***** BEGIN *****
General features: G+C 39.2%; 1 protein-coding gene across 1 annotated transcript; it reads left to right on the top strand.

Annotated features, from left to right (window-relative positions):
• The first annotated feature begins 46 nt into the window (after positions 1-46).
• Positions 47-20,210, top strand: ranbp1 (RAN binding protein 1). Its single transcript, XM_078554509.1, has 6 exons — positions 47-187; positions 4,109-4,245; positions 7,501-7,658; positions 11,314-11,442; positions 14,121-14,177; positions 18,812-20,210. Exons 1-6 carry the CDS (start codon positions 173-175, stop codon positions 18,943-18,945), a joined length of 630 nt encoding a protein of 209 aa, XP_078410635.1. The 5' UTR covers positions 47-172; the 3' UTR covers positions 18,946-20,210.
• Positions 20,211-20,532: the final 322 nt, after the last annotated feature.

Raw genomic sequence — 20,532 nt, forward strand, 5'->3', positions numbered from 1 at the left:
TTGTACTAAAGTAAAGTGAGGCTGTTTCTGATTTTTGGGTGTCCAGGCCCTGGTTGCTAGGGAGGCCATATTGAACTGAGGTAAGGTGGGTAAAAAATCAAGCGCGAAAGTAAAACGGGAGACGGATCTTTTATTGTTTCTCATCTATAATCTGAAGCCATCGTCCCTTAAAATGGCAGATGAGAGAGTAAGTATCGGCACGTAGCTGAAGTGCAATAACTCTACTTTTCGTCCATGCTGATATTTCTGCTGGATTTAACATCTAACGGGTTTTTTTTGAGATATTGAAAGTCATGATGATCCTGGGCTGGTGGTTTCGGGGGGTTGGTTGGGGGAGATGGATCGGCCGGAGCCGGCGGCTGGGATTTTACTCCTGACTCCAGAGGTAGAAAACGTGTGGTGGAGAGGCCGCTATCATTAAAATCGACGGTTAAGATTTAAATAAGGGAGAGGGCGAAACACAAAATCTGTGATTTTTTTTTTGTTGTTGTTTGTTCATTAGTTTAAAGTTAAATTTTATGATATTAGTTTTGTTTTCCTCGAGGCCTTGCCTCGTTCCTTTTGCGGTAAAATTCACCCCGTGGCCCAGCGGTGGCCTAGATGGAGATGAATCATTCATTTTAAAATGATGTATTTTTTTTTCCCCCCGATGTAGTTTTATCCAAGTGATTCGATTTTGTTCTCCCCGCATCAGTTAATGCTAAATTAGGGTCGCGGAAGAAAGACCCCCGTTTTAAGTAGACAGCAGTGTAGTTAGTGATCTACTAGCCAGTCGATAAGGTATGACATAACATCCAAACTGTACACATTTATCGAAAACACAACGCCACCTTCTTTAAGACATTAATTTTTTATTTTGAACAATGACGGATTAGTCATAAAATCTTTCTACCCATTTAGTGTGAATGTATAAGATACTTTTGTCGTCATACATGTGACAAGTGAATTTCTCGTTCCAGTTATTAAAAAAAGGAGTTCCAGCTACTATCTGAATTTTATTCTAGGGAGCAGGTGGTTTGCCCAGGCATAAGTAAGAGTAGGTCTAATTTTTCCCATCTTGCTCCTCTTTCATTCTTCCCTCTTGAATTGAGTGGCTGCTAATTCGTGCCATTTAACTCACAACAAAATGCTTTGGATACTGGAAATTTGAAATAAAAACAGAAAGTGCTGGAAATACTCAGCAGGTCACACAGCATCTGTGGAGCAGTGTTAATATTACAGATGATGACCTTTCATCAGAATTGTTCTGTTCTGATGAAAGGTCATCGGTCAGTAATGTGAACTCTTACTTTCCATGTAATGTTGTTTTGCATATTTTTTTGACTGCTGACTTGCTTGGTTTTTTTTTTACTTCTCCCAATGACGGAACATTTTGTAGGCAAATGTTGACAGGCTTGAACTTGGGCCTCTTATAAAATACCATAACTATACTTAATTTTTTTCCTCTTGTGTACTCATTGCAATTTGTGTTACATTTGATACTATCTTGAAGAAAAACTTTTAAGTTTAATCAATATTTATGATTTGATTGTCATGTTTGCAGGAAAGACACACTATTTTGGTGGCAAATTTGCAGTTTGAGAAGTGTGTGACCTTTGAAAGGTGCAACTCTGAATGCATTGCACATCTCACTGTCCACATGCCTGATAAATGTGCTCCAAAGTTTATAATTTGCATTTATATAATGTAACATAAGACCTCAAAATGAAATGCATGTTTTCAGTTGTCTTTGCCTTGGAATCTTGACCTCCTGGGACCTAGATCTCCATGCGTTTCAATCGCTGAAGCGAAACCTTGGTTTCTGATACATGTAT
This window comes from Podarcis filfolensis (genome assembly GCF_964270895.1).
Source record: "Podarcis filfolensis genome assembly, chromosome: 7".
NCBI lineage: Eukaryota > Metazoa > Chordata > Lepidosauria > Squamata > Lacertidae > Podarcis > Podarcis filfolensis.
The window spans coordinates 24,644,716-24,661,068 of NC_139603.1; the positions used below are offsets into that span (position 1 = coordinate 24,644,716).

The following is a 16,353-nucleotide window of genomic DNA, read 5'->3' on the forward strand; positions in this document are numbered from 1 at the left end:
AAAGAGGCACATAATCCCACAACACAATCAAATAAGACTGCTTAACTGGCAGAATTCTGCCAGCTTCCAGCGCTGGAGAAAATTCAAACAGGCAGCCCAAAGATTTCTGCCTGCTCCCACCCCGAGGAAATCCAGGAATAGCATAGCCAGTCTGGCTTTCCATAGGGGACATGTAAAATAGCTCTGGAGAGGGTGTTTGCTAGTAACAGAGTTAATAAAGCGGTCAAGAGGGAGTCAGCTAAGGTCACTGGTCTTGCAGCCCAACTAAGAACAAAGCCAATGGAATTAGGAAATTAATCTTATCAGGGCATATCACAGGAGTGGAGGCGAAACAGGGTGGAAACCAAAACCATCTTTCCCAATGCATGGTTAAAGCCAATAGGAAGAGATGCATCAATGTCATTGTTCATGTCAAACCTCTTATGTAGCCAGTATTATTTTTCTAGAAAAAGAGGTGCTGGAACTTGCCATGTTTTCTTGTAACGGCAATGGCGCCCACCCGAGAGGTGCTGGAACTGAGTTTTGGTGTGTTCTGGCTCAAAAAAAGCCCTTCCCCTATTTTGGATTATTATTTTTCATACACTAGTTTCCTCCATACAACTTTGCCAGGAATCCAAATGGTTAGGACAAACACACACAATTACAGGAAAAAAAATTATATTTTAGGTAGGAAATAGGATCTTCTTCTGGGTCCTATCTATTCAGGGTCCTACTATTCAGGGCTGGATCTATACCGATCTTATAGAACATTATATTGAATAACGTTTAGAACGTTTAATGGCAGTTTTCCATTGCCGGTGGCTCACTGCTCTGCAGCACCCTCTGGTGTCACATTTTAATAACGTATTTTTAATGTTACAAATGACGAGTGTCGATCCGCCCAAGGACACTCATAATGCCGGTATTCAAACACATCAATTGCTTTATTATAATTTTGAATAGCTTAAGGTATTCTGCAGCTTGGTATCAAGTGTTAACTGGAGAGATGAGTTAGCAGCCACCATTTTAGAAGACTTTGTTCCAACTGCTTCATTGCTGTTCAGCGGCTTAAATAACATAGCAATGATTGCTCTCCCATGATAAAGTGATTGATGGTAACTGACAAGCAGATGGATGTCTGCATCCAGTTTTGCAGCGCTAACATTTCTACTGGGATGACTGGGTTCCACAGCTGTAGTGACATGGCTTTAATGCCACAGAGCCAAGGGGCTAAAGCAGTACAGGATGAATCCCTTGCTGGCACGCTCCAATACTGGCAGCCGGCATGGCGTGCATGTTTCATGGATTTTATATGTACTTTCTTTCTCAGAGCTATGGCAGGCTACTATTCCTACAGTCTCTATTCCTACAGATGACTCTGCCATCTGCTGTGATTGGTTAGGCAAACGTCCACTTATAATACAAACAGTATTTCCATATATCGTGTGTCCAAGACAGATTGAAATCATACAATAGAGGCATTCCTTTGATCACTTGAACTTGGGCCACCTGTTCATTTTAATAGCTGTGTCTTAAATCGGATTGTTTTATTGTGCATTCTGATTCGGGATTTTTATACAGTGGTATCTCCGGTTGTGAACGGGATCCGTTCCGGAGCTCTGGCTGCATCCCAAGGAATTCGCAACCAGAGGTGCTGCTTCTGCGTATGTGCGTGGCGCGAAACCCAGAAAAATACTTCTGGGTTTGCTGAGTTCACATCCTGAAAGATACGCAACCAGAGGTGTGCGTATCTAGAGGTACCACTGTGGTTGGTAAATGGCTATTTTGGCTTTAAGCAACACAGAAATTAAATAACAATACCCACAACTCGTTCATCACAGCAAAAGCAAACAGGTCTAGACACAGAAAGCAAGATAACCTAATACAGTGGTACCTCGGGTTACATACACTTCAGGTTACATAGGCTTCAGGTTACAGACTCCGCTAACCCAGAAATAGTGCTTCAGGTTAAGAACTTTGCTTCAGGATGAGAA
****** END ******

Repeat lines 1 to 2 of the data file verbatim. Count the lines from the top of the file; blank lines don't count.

General features: G+C 39.2%; 1 protein-coding gene across 1 annotated transcript; it reads left to right on the top strand.

Annotated features, from left to right (window-relative positions):